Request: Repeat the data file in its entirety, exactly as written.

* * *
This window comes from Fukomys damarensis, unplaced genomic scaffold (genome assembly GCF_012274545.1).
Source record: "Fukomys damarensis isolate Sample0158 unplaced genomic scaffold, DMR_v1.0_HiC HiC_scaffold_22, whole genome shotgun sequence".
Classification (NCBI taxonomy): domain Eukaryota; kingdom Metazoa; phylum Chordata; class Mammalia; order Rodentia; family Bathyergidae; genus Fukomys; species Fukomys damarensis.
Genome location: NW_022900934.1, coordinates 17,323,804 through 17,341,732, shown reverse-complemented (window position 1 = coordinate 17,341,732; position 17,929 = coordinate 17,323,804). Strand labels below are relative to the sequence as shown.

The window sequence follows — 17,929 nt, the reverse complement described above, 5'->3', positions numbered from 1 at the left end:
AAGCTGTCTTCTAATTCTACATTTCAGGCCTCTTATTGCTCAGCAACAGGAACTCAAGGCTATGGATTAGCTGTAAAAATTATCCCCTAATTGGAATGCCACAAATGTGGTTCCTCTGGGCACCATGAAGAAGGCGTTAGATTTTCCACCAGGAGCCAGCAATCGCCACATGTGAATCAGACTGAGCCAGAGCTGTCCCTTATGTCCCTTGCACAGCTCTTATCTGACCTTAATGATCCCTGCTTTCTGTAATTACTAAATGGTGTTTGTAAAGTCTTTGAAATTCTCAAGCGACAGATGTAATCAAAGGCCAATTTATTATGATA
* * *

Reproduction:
This window comes from Fukomys damarensis, unplaced genomic scaffold (genome assembly GCF_012274545.1).
Source record: "Fukomys damarensis isolate Sample0158 unplaced genomic scaffold, DMR_v1.0_HiC HiC_scaffold_22, whole genome shotgun sequence".
Classification (NCBI taxonomy): domain Eukaryota; kingdom Metazoa; phylum Chordata; class Mammalia; order Rodentia; family Bathyergidae; genus Fukomys; species Fukomys damarensis.
Genome location: NW_022900934.1, coordinates 17,323,804 through 17,341,732, shown reverse-complemented (window position 1 = coordinate 17,341,732; position 17,929 = coordinate 17,323,804). Strand labels below are relative to the sequence as shown.

The window sequence follows — 17,929 nt, the reverse complement described above, 5'->3', positions numbered from 1 at the left end:
AAGCTGTCTTCTAATTCTACATTTCAGGCCTCTTATTGCTCAGCAACAGGAACTCAAGGCTATGGATTAGCTGTAAAAATTATCCCCTAATTGGAATGCCACAAATGTGGTTCCTCTGGGCACCATGAAGAAGGCGTTAGATTTTCCACCAGGAGCCAGCAATCGCCACATGTGAATCAGACTGAGCCAGAGCTGTCCCTTATGTCCCTTGCACAGCTCTTATCTGACCTTAATGATCCCTGCTTTCTGTAATTACTAAATGGTGTTTGTAAAGTCTTTGAAATTCTCAAGCGACAGATGTAATCAAAGGCCAATTTATTATGATA